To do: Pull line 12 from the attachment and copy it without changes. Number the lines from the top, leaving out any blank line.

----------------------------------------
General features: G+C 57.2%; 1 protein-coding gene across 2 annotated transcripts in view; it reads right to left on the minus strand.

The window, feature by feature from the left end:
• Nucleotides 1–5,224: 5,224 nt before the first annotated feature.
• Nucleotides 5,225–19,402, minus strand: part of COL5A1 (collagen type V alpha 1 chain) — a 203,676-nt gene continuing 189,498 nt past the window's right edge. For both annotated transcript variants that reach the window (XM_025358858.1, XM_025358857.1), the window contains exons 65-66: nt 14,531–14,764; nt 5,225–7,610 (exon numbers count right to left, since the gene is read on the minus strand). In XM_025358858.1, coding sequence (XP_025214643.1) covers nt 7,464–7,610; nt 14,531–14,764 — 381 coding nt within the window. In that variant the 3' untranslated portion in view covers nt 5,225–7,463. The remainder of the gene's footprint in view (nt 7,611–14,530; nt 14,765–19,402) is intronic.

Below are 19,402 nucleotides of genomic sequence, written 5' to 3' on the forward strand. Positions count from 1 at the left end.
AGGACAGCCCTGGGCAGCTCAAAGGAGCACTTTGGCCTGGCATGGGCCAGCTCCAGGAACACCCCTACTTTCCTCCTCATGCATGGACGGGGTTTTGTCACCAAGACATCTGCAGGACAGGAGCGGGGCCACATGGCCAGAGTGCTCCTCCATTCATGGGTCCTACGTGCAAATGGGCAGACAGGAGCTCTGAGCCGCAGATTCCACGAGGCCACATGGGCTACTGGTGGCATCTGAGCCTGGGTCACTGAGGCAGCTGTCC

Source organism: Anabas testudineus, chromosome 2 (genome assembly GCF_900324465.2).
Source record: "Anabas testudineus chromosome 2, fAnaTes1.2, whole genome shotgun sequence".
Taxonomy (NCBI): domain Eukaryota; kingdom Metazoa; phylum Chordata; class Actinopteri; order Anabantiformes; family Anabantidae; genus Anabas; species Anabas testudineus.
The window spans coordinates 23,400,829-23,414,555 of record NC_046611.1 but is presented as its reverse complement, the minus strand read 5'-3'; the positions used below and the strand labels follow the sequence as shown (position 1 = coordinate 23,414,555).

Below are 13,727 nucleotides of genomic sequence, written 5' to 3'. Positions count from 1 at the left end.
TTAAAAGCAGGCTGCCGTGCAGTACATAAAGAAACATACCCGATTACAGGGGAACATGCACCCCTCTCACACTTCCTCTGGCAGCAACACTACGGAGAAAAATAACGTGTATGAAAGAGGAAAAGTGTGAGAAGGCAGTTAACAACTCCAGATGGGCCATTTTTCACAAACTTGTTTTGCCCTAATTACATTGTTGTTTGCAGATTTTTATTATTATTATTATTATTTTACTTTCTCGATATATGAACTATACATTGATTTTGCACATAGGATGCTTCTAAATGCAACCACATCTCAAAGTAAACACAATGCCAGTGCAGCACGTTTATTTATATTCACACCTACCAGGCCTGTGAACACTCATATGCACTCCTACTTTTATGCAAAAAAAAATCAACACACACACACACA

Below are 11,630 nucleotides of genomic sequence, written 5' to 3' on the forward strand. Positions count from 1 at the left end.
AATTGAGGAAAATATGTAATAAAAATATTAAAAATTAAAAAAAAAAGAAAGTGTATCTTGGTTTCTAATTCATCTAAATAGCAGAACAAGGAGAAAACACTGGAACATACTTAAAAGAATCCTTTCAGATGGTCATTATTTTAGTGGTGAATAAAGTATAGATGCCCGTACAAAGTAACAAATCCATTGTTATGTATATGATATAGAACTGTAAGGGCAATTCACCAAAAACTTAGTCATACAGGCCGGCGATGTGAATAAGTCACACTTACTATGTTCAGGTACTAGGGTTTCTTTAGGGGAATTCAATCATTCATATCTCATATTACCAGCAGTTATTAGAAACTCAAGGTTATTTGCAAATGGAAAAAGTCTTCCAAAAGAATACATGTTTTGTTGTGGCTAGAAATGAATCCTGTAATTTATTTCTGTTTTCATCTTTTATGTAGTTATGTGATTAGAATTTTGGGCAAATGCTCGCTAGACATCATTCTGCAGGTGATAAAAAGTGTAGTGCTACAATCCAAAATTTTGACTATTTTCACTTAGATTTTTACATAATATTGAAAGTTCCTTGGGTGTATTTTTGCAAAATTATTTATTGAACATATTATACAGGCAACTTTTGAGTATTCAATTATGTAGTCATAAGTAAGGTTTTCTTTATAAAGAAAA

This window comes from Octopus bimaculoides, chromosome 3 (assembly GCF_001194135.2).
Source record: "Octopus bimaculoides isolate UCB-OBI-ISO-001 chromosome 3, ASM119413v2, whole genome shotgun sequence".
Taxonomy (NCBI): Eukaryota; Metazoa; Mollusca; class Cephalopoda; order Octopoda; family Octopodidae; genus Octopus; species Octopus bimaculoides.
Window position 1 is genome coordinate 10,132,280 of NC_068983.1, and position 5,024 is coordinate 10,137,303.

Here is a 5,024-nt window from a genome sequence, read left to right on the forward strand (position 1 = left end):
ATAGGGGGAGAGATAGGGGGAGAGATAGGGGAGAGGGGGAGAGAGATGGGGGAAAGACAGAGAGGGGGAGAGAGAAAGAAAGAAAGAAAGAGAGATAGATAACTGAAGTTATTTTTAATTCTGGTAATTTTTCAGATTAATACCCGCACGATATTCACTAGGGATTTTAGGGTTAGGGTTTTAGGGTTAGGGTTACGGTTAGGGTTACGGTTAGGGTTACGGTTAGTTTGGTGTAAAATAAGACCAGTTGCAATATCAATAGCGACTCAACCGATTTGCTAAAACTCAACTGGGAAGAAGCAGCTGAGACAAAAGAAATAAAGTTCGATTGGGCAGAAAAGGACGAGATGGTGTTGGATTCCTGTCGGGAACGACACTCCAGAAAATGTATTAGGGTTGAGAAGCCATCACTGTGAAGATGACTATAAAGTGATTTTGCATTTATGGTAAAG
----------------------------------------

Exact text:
TTAAAAGCAGGCTGCCGTGCAGTACATAAAGAAACATACCCGATTACAGGGGAACATGCACCCCTCTCACACTTCCTCTGGCAGCAACACTACGGAGAAAAATAACGTGTATGAAAGAGGAAAAGTGTGAGAAGGCAGTTAACAACTCCAGATGGGCCATTTTTCACAAACTTGTTTTGCCCTAATTACATTGTTGTTTGCAGATTTTTATTATTATTATTATTATTTTACTTTCTCGATATATGAACTATACATTGATTTTGCACATAGGATGCTTCTAAATGCAACCACATCTCAAAGTAAACACAATGCCAGTGCAGCACGTTTATTTATATTCACACCTACCAGGCCTGTGAACACTCATATGCACTCCTACTTTTATGCAAAAAAAAATCAACACACACACACACA